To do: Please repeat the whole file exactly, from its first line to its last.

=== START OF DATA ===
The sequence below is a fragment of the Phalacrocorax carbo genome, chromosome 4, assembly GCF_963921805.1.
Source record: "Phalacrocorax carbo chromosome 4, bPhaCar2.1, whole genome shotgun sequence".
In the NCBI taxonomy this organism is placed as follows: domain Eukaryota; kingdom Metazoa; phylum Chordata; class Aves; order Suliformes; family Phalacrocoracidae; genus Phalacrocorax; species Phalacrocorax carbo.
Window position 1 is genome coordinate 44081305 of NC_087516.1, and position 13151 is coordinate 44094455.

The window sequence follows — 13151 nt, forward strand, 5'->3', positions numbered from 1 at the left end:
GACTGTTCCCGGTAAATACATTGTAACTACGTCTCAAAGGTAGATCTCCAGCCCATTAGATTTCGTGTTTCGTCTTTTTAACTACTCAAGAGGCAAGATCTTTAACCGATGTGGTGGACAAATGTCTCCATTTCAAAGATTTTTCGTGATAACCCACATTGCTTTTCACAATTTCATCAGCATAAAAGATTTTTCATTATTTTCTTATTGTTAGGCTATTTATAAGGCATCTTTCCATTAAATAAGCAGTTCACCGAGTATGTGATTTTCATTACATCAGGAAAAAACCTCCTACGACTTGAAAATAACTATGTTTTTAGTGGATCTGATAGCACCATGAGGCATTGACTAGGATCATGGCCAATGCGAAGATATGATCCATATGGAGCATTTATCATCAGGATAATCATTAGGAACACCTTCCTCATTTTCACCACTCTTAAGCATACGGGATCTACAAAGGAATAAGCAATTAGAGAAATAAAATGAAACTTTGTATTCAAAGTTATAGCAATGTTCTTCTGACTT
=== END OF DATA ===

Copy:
The sequence below is a fragment of the Phalacrocorax carbo genome, chromosome 4, assembly GCF_963921805.1.
Source record: "Phalacrocorax carbo chromosome 4, bPhaCar2.1, whole genome shotgun sequence".
In the NCBI taxonomy this organism is placed as follows: domain Eukaryota; kingdom Metazoa; phylum Chordata; class Aves; order Suliformes; family Phalacrocoracidae; genus Phalacrocorax; species Phalacrocorax carbo.
Window position 1 is genome coordinate 44081305 of NC_087516.1, and position 13151 is coordinate 44094455.

The window sequence follows — 13151 nt, forward strand, 5'->3', positions numbered from 1 at the left end:
GACTGTTCCCGGTAAATACATTGTAACTACGTCTCAAAGGTAGATCTCCAGCCCATTAGATTTCGTGTTTCGTCTTTTTAACTACTCAAGAGGCAAGATCTTTAACCGATGTGGTGGACAAATGTCTCCATTTCAAAGATTTTTCGTGATAACCCACATTGCTTTTCACAATTTCATCAGCATAAAAGATTTTTCATTATTTTCTTATTGTTAGGCTATTTATAAGGCATCTTTCCATTAAATAAGCAGTTCACCGAGTATGTGATTTTCATTACATCAGGAAAAAACCTCCTACGACTTGAAAATAACTATGTTTTTAGTGGATCTGATAGCACCATGAGGCATTGACTAGGATCATGGCCAATGCGAAGATATGATCCATATGGAGCATTTATCATCAGGATAATCATTAGGAACACCTTCCTCATTTTCACCACTCTTAAGCATACGGGATCTACAAAGGAATAAGCAATTAGAGAAATAAAATGAAACTTTGTATTCAAAGTTATAGCAATGTTCTTCTGACTT